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  1. #1

    Question on Engine Kicking on

    I just got a used 2006 Mariner Hybrid. I love it! About 25.2 MPG for now, but climbing. The question i have is with the RPM's. I know that when the RPM's go down to zero I am travelling in electric mode, however, it seems like the engine kicks on and the RPM's go up to about 1 or 2 RPM's. I am assuming that it is the engine kicking on, but wanted to make sure, because sometimes I will be idleing in electric mode and for no reason the engine kicks on. Just want to get other owner's opinions!

    Happy Driving.

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  3. #2
    Let me try to help a bit here with this and your other posts. Hybrid technology is fairly simple but there is a lot of this simple stuff happening so it can be a bit tough to figure out what is happening and optimize for it.

    First of all, today’s hybrids have a gasoline Engine and and electric Motor each of which contributes to pushing the car along.
    The hybrid car uses gasoline to fuel the Engine and electricity from a battery to ‘fuel’ the Motor.
    The electric Motor is also a generator that is used to ‘add fuel’ to the battery.

    The Assist Gauge on the FEH (and I’m assuming the MMH) shows whether energy flows into the battery or out of the battery, indicating that the electric Motor is being used to assist the Engine or storing extra energy from the Engine. It deflects to the left to indicate energy is going to the battery (charging) and to the right indicating energy is coming from the battery (assisting).

    Most of the improved highway economy performance seen in today’s hybrid vehicles comes from the fact that a relatively weak gasoline Engine is used. The electric Motor us used to overcome the weakness of the gasoline Engine when it is needed such as when accelerating and climbing hills.

    Most of the improved city economy performance comes from the extra torque (force) that comes from the electric motor when starting and stopping. Some improvement also comes from shutting down the Engine when the car is stopped so it doesn’t waste gas just idling. Other improvement comes from Regenerative Braking, where the electric motor is configured as a generator taking mechanical (kinetic) energy from the wheels and converting it to electricity that is stored in the battery for use later. This Regenerative Braking both captures energy from a slowing car and it saves wear on the brake pads. You’ll notice regenerative braking as the Assist Gauge deflects to the left.

    There are 2 ways that the battery are charged on today’s hybrids:
    1. through regenerative braking as described above.
    2. when the Battery Management System (BMS), a computer that controls the battery and the electric Motor senses that the battery is running low, it ‘chooses’ to try to charge up the battery again. If the car is cruising easily and the Engine isn’t working too hard, it bleeds some of the energy from the motor to use to charge the battery. You’ll see a slight deflection to the left when this is happening.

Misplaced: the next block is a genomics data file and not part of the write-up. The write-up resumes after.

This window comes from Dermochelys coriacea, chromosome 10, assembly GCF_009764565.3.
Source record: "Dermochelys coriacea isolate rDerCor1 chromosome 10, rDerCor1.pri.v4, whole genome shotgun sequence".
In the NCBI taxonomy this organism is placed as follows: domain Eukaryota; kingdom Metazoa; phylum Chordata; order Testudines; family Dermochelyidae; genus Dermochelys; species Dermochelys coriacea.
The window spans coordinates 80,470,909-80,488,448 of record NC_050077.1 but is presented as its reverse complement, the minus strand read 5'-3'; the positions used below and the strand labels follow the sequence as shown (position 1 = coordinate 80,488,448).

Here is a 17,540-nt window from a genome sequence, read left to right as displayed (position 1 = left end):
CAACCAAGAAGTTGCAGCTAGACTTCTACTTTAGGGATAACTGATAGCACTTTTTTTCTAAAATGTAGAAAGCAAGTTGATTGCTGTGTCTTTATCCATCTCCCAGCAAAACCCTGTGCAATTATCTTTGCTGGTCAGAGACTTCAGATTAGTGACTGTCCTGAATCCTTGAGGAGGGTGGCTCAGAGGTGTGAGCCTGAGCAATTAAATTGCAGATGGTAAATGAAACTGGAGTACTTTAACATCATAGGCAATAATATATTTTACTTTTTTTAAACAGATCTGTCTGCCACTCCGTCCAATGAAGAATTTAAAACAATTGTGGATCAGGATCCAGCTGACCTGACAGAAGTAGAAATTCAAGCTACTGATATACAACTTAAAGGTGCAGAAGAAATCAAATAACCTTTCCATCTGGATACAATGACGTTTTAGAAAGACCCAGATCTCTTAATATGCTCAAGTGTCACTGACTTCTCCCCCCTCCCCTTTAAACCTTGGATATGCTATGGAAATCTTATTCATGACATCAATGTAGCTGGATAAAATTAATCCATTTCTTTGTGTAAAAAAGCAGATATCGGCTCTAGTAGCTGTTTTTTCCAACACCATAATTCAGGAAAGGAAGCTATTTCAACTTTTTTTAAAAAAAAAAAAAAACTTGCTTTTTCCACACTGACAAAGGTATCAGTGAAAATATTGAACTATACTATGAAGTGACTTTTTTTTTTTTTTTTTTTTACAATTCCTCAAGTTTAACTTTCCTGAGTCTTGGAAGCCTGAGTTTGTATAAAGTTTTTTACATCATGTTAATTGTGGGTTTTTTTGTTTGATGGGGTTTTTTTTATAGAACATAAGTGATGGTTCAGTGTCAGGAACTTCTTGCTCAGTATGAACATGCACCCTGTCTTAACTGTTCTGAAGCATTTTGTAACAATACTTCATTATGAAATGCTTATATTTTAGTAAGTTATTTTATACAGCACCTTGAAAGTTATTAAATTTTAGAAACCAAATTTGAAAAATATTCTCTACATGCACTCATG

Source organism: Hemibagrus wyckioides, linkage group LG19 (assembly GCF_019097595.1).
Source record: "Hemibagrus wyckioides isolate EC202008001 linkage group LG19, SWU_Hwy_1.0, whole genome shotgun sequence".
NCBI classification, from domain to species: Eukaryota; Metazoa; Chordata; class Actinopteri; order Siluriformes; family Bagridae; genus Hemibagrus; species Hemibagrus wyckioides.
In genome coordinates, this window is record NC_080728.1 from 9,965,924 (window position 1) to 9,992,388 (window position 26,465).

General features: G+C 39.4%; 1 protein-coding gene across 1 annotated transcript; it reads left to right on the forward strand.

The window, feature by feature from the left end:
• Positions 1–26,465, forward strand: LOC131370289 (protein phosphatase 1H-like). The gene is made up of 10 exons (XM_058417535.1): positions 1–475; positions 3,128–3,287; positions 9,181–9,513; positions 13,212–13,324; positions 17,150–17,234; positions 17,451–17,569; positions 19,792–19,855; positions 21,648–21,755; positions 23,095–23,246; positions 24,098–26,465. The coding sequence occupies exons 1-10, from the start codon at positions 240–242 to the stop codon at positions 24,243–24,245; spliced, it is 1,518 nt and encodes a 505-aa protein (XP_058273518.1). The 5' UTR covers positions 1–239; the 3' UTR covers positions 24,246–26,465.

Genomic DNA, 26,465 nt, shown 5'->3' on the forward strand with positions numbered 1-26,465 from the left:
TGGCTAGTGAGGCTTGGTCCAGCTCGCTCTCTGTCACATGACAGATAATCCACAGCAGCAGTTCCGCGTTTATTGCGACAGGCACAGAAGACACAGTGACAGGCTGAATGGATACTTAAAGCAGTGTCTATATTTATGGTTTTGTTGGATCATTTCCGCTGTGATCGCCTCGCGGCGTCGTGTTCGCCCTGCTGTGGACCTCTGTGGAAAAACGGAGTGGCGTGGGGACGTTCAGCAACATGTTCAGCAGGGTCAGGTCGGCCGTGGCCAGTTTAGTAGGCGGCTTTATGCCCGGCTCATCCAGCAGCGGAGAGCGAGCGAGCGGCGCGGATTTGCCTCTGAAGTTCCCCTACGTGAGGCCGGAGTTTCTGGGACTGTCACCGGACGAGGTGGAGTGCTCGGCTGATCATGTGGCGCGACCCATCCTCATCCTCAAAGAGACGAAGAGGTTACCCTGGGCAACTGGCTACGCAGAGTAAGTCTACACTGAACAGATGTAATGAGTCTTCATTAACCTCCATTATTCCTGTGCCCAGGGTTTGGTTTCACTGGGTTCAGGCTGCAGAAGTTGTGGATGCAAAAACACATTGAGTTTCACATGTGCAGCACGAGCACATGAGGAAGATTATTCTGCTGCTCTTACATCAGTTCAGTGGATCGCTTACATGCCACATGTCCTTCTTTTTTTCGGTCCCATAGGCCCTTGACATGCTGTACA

You’ll see the motor starting and stopping occasionally when driving on pure electric or when idling. There are several reasons this may happen:
    1. The battery charge gets below some point and the Engine needs to charge it again
    2.. When you get above a preset speed (about 35 mph) because the power splitter that connects the Motor and Engine to the drive shaft requires it. Some Engine ‘back pressure’ is required by the splitter at high speeds, hence the low RPM’s.
    3. When you try to accelerate more than the power splitter or the electric motor can handle
    4. When the catalytic converter gets too cool. If the converter gets too cool, the emissions from the tailpipe may exceed government standards so they start the Engine to so the exhaust heats it up (this makes sense to lawyers and bureaucrats but not to technical folks).

    Dealers probably can’t do much to improve gas mileage. They have the vehicle tuned to a point where emissions, performance, battery life, and fuel economy are kind of at a happy medium (if not happy, at least a grudging compromise level agreed upon by government regulators, and the car company’s marketing, maintenance, and engineering department’s). There are several ways to improve your economy that are discussed in depth elsewhere in this forum that range from over-filling your tires to driving techniques.

    Hope this helps. Others can probably weigh in with other good info.

  4. #3


    That is a great explanation. I appreciate the time you took to write this. I do try to keep the car in EV mode, but with the hills in Pittsburgh, even at about 15 mph the regualr engine kicks in. I am happy though I am at 25.5 mpg and climbing (second tank of gas so far!).

    Thanks again!

  5. #4

    Ok, but

    Thanks again, one more question. Does that mean that the electric engine is being used at the same time the ICE engine? Sorry if I am confused!


  6. #5
    Junior Member
    Join Date
    Oct 2006
    Quote Originally Posted by Labbett Family View Post
    Thanks again, one more question. Does that mean that the electric engine is being used at the same time the ICE engine? Sorry if I am confused!

    It's not an electric engine, it's an electric motor! Yes, it's used to assist the ICE with torque during acceleration. The motors can drive the vehicle or assist the engine during acceleration.


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